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Insurgent picks up immediately where Divergent left off. The “divergent” heroine Tris (Shaliene Woodley) is on the run from Jeanine (Kate Winslet) and the evil enforcers of her strictly enforced, segregation-centric societal system. Her ultimate goal is to stop Jeanine, but to do so, she must seek refuge, fight simulations and meet new faces.
While it isn’t as aggravating as its predecessor, most of this sequel’s (thankfully) trimmed runtime is largely unchanged in content, which makes for an utterly rote and dreary experience. Insurgent’s biggest problem is its lack of passion, from both the actors and the filmmakers. Shaliene Woodley phones it in, Miles Teller’s occasional snippets of wit are amusing, Theo James is plainly bad, Jai Courtney is Jai Courtney, and Kate Winslet delivers what is probably one of the worst acting moments of her career in a laughably bad yelling session. Some of the special effects are pretty good, though always too flashy, but behind the sheen of shallow professionalism, it’s clear that this film only exists to take the cash of fans and middle-schoolers.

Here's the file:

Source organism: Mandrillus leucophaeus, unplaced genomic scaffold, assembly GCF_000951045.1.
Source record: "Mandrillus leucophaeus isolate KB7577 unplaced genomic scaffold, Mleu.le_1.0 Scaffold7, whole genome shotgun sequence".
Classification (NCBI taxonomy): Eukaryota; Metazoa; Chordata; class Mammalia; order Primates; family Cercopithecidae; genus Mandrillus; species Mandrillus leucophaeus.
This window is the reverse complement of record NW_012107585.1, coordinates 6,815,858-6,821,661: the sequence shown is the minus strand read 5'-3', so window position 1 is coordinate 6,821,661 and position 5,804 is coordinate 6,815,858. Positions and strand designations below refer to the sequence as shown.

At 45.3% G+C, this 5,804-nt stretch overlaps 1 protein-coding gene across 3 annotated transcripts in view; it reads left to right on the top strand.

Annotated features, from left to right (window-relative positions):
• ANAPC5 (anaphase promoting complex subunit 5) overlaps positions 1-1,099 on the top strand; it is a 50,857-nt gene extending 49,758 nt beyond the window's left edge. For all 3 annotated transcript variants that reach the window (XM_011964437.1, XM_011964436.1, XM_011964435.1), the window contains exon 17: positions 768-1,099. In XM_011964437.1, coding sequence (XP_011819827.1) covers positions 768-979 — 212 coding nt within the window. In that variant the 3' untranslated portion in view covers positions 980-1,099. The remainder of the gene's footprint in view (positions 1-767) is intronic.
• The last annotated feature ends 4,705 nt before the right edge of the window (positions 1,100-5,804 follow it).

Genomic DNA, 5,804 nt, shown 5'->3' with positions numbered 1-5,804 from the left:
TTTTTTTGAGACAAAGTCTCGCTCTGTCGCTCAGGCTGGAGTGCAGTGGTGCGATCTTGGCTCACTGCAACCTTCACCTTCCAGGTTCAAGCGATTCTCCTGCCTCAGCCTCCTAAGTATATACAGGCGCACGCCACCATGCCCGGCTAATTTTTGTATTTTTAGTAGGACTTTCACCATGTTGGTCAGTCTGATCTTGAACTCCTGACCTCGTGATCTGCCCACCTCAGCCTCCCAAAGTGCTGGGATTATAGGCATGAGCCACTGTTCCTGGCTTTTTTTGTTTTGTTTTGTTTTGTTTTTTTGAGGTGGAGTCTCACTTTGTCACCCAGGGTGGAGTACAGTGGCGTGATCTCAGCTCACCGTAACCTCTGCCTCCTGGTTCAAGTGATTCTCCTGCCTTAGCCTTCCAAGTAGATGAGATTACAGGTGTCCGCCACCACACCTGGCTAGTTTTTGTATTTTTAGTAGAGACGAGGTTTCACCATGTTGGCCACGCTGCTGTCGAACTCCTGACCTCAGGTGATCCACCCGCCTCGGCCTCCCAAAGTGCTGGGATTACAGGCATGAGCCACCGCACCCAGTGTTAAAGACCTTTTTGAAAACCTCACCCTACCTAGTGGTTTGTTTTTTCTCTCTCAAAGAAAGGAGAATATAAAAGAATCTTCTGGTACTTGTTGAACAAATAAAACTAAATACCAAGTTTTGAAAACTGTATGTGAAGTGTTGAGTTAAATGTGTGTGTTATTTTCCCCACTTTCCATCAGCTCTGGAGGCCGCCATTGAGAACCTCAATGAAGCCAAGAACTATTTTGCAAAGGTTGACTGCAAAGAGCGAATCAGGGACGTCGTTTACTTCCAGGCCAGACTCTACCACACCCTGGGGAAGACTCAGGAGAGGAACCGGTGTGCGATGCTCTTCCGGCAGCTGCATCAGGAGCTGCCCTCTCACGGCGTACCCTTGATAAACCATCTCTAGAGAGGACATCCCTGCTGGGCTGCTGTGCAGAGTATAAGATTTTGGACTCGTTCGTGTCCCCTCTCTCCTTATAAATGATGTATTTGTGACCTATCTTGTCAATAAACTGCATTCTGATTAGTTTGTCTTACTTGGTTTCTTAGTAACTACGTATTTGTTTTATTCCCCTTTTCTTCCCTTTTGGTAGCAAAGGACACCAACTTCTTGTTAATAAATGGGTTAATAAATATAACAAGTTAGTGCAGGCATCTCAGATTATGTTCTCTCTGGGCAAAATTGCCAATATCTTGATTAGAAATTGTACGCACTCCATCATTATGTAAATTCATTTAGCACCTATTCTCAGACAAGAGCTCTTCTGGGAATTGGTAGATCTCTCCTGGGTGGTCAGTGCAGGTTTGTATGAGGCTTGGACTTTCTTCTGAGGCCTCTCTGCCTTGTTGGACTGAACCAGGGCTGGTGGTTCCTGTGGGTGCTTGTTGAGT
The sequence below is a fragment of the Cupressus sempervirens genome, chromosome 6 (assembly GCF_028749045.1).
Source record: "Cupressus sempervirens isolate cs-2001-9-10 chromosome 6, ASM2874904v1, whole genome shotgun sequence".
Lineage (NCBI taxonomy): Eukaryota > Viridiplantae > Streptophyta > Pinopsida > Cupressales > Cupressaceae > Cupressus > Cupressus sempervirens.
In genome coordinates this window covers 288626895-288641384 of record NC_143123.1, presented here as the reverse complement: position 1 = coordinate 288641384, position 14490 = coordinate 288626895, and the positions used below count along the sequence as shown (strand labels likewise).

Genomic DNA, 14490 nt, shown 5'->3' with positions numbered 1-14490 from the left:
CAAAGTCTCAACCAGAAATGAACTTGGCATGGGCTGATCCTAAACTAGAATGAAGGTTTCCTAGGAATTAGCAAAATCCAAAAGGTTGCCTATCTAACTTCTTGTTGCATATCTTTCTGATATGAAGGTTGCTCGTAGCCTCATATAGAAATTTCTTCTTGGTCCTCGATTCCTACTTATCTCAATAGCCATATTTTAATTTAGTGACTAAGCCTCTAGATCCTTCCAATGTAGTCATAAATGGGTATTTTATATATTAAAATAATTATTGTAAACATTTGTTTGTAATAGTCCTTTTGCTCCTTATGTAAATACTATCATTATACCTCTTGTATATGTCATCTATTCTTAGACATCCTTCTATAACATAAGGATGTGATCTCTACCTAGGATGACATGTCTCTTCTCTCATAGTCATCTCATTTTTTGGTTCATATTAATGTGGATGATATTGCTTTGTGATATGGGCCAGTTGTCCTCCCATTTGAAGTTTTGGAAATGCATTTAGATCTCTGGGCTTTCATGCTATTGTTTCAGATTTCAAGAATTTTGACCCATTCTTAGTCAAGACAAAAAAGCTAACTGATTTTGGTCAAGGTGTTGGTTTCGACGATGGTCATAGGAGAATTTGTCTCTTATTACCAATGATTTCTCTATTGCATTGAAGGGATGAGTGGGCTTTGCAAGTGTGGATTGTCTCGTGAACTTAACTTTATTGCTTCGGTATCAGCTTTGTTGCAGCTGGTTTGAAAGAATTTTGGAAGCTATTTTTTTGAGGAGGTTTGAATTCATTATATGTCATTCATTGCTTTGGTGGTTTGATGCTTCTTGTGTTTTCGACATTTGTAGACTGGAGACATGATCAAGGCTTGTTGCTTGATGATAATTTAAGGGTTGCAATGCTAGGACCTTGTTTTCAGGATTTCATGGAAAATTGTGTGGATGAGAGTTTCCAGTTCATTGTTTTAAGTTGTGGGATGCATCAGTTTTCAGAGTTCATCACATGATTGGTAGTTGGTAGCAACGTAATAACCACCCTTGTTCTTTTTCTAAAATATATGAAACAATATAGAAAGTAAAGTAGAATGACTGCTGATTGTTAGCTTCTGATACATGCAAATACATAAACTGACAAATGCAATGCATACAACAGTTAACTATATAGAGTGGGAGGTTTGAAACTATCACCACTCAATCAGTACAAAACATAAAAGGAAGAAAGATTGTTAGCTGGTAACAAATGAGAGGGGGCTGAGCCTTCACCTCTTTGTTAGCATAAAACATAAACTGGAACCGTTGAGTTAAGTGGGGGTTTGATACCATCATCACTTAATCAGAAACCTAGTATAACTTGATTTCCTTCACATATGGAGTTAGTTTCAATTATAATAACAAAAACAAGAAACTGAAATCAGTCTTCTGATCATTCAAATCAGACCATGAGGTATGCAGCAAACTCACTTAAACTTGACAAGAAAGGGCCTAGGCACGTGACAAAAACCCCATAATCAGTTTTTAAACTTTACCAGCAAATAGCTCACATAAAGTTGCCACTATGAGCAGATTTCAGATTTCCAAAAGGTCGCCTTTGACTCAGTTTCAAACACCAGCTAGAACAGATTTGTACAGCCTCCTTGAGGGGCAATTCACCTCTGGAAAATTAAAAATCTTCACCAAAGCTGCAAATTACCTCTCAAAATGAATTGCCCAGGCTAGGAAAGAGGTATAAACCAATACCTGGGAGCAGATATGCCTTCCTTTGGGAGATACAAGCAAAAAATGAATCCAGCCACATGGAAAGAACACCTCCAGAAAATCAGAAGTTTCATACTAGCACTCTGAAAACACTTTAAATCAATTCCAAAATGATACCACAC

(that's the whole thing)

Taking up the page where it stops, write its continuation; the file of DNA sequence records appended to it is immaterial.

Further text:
Despite the premise’s inherent problems (how would one even think a society structure like this would work?), there is a lot of potential on paper. In execution, the film’s plot points feel like boxes being checked – this one advances the plot, this one pleases fans of the series, etc. – it’s all devoid of any motivation.
The filmmaking itself is equally bland in style, complete with stark white interiors and a woefully bland color palette. As mentioned, the special effects are good, but it seems as if the film’s entire budget was put towards these moments of visual spectacle, instead of maybe hiring better writers or actors.
In short, Insurgent is more of the same, with 20 minutes shaved off. So, in that sense, it succeeds; though such minor gains are hardly worth a dime when the original content is as shallow as it is.